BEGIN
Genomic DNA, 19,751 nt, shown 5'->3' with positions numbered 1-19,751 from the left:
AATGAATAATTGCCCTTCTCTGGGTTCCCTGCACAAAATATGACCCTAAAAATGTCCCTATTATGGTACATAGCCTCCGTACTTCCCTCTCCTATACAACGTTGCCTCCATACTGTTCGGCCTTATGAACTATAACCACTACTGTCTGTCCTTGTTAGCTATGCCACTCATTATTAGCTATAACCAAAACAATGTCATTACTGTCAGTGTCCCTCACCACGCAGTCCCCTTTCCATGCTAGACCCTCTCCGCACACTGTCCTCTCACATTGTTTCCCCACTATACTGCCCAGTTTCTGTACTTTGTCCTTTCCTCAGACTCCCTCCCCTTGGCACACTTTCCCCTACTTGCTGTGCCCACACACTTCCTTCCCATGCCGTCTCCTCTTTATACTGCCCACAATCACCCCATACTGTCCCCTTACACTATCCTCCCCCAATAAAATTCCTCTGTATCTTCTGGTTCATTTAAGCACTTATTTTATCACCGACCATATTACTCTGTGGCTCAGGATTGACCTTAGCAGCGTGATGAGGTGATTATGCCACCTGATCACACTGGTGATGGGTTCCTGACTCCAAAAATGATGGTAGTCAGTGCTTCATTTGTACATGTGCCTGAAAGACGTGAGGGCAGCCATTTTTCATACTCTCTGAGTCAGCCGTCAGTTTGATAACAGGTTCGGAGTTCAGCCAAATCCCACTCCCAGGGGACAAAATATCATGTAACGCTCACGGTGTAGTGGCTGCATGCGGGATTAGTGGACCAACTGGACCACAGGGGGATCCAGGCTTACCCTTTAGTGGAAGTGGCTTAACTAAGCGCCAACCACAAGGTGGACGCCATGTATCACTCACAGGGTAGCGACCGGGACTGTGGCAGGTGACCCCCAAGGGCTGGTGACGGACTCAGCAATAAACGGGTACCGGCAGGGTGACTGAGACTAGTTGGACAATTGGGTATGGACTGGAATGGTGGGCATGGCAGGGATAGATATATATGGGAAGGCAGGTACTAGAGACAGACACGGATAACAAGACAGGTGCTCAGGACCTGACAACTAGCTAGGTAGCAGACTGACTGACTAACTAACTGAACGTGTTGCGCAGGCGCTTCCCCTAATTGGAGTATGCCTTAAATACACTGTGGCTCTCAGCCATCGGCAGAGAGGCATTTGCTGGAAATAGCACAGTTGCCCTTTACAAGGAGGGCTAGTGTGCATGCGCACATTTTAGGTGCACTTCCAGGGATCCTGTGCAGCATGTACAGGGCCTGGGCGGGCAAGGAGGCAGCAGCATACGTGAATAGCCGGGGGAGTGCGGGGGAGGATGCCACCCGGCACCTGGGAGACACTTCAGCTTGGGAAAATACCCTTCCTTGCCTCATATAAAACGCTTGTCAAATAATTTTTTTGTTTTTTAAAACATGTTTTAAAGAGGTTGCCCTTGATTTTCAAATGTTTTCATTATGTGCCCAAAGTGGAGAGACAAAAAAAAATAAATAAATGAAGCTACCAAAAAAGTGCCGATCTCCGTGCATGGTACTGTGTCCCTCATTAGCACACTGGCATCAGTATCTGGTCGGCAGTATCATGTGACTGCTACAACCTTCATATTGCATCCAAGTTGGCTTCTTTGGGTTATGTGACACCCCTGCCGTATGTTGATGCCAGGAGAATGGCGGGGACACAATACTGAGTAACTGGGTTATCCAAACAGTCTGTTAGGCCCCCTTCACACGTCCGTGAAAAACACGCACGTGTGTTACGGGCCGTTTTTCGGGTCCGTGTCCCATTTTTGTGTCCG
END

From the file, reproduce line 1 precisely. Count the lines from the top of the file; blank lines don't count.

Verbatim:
Genomic DNA, 19,751 nt, shown 5'->3' with positions numbered 1-19,751 from the left: